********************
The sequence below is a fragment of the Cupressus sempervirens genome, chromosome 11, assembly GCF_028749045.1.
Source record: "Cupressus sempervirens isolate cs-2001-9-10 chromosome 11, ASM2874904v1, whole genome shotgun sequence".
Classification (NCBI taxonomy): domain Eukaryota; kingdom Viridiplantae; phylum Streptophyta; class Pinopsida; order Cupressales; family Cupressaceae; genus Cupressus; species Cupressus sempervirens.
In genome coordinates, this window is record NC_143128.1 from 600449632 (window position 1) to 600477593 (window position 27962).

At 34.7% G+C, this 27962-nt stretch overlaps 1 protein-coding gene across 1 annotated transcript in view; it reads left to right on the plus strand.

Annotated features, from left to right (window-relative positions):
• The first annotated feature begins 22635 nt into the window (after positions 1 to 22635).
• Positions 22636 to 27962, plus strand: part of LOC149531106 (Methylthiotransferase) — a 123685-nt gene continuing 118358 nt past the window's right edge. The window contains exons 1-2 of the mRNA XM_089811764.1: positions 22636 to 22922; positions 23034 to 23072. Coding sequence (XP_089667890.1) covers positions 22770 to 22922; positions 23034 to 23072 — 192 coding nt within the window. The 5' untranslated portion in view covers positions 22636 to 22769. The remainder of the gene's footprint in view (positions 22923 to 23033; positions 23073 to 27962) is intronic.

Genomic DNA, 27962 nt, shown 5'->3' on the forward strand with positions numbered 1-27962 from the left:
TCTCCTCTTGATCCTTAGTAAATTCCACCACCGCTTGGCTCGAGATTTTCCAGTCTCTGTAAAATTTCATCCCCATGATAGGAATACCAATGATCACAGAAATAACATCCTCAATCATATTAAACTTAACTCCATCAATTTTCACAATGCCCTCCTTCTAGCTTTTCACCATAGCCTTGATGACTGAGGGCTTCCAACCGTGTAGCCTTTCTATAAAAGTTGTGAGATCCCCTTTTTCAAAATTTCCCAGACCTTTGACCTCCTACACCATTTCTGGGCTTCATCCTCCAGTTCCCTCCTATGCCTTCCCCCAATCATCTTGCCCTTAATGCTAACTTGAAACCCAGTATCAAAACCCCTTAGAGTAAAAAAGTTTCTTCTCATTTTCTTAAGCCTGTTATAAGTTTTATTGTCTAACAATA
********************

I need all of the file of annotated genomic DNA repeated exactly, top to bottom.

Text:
The sequence below is a fragment of the Cupressus sempervirens genome, chromosome 11, assembly GCF_028749045.1.
Source record: "Cupressus sempervirens isolate cs-2001-9-10 chromosome 11, ASM2874904v1, whole genome shotgun sequence".
Classification (NCBI taxonomy): domain Eukaryota; kingdom Viridiplantae; phylum Streptophyta; class Pinopsida; order Cupressales; family Cupressaceae; genus Cupressus; species Cupressus sempervirens.
In genome coordinates, this window is record NC_143128.1 from 600449632 (window position 1) to 600477593 (window position 27962).

At 34.7% G+C, this 27962-nt stretch overlaps 1 protein-coding gene across 1 annotated transcript in view; it reads left to right on the plus strand.

Annotated features, from left to right (window-relative positions):
• The first annotated feature begins 22635 nt into the window (after positions 1 to 22635).
• Positions 22636 to 27962, plus strand: part of LOC149531106 (Methylthiotransferase) — a 123685-nt gene continuing 118358 nt past the window's right edge. The window contains exons 1-2 of the mRNA XM_089811764.1: positions 22636 to 22922; positions 23034 to 23072. Coding sequence (XP_089667890.1) covers positions 22770 to 22922; positions 23034 to 23072 — 192 coding nt within the window. The 5' untranslated portion in view covers positions 22636 to 22769. The remainder of the gene's footprint in view (positions 22923 to 23033; positions 23073 to 27962) is intronic.

Genomic DNA, 27962 nt, shown 5'->3' on the forward strand with positions numbered 1-27962 from the left:
TCTCCTCTTGATCCTTAGTAAATTCCACCACCGCTTGGCTCGAGATTTTCCAGTCTCTGTAAAATTTCATCCCCATGATAGGAATACCAATGATCACAGAAATAACATCCTCAATCATATTAAACTTAACTCCATCAATTTTCACAATGCCCTCCTTCTAGCTTTTCACCATAGCCTTGATGACTGAGGGCTTCCAACCGTGTAGCCTTTCTATAAAAGTTGTGAGATCCCCTTTTTCAAAATTTCCCAGACCTTTGACCTCCTACACCATTTCTGGGCTTCATCCTCCAGTTCCCTCCTATGCCTTCCCCCAATCATCTTGCCCTTAATGCTAACTTGAAACCCAGTATCAAAACCCCTTAGAGTAAAAAAGTTTCTTCTCATTTTCTTAAGCCTGTTATAAGTTTTATTGTCTAACAATA